• Image (edited) Source: Patterns in Chaos

Le Petit Prince

animation-pet-meditation-boy-dog

Antoine de Saint-Exupéry’s 1943 classic The Little Prince is one of the best-selling books of all time.  It has now been adapted into a papercraft animated film scheduled for release in 2015.  Here’s a short (and beautiful) French trailer of what’s coming.

Find the English language film trailer for The Little Prince here: The Little Prince Trailer


Credits: Thank you SensualStarfish

Lightly child, lightly (v. Kooser)

light-sun

What does the earth’s shadow look like flying through space? A jellyfish, perhaps, swimming at the speed of light with filaments streaming behind. At sunrise or sunset, if you stand on a hilltop, with your arms spread out and your fingers fluttering like feathers, your shadow can ride at the top of that enormous, flying darkness, racing forever into the stars.

~ Ted Kooser, “December.The Wheeling Year: A Poet’s Field Book


Notes:

  • Prior “Lightly child, lightly” Posts? Connect here.
  • Post Title & Inspiration: Aldous Huxley: “It’s dark because you are trying too hard. Lightly child, lightly. Learn to do everything lightly. Yes, feel lightly even though you’re feeling deeply. Just lightly let things happen and lightly cope with them.”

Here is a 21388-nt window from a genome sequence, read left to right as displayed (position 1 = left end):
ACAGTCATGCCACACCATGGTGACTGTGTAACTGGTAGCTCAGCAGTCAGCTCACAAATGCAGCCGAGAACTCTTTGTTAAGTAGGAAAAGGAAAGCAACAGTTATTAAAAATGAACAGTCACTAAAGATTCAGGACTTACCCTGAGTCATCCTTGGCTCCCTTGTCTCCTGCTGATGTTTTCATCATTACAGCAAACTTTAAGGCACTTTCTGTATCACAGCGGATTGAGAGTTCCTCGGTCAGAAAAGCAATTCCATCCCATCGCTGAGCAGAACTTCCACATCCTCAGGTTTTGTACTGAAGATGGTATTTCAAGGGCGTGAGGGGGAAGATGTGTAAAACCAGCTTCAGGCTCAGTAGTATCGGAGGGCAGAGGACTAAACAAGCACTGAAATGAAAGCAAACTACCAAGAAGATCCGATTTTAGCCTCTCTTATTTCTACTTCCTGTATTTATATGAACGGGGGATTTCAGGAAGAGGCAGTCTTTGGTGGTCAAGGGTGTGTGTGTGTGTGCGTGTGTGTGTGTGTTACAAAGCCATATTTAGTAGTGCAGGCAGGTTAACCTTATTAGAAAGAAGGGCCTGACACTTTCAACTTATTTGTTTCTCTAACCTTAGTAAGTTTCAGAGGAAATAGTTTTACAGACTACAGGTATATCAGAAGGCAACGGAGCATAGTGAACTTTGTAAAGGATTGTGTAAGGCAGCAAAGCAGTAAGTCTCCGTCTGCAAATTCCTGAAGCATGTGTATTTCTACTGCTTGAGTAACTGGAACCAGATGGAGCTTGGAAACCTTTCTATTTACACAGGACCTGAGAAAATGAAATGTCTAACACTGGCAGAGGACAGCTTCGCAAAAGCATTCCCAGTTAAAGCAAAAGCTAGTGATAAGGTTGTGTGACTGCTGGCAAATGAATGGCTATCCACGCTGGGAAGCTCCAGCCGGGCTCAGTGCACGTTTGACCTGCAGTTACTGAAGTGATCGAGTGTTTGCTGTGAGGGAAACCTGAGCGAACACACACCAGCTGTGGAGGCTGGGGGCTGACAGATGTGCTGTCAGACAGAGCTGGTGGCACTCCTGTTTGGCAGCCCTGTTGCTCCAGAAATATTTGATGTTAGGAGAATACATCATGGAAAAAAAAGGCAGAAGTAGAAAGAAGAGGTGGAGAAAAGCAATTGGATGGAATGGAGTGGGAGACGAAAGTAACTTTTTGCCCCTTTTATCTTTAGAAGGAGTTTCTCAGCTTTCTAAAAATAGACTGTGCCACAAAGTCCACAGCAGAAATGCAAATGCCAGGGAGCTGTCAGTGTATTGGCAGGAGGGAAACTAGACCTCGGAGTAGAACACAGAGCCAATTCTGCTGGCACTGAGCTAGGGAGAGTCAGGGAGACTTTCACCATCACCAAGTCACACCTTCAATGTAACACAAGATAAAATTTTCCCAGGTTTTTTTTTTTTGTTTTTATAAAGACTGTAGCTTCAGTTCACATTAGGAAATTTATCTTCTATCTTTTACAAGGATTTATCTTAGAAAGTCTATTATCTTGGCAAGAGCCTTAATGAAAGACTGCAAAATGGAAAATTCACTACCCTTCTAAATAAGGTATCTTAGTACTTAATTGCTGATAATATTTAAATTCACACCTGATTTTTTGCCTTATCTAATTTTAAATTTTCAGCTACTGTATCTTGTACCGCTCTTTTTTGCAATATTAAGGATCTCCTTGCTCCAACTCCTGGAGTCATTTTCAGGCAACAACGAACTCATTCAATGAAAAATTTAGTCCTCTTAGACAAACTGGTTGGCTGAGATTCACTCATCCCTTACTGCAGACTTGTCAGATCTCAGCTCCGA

• Image (edited) Source: ccanddumplins via Sensual Starfish

 

Lightly child, lightly (v. Aequo animo)

bubbles

I imagine a word, a single word, that would pierce through the hardest of hearts.
*
But who am I? No one and everyone…
*
Quiet and still. There are so many things I cannot explain.
*
Be compassionate. Aequo animo.

~ Marion Blank, Note to Self


Credits:

  • Aqua Animo (latin) \ˌī-ˌkwō-ˈä-ni-ˌmō\ : with even mind :  calmly.
  • Post Title & Inspiration: Aldous Huxley: “It’s dark because you are trying too hard. Lightly child, lightly. Learn to do everything lightly. Yes, feel lightly even though you’re feeling deeply. Just lightly let things happen and lightly cope with them.”
  • Image Source: Thank you Sandy @ Sundog

 

The Last Frontier. Right Here. Right Now.

black and white

I think there’s still a small block of original quiet
that exists in the world.
3 a.m. to 5 a.m. —
a last natural wilderness,
time’s shrinking little Antarctica.

Steven Hall, The Raw Shark Texts

 


Credits: Quote – A Sea of Quotes. Photography: Mirellamel via youreyesblazeout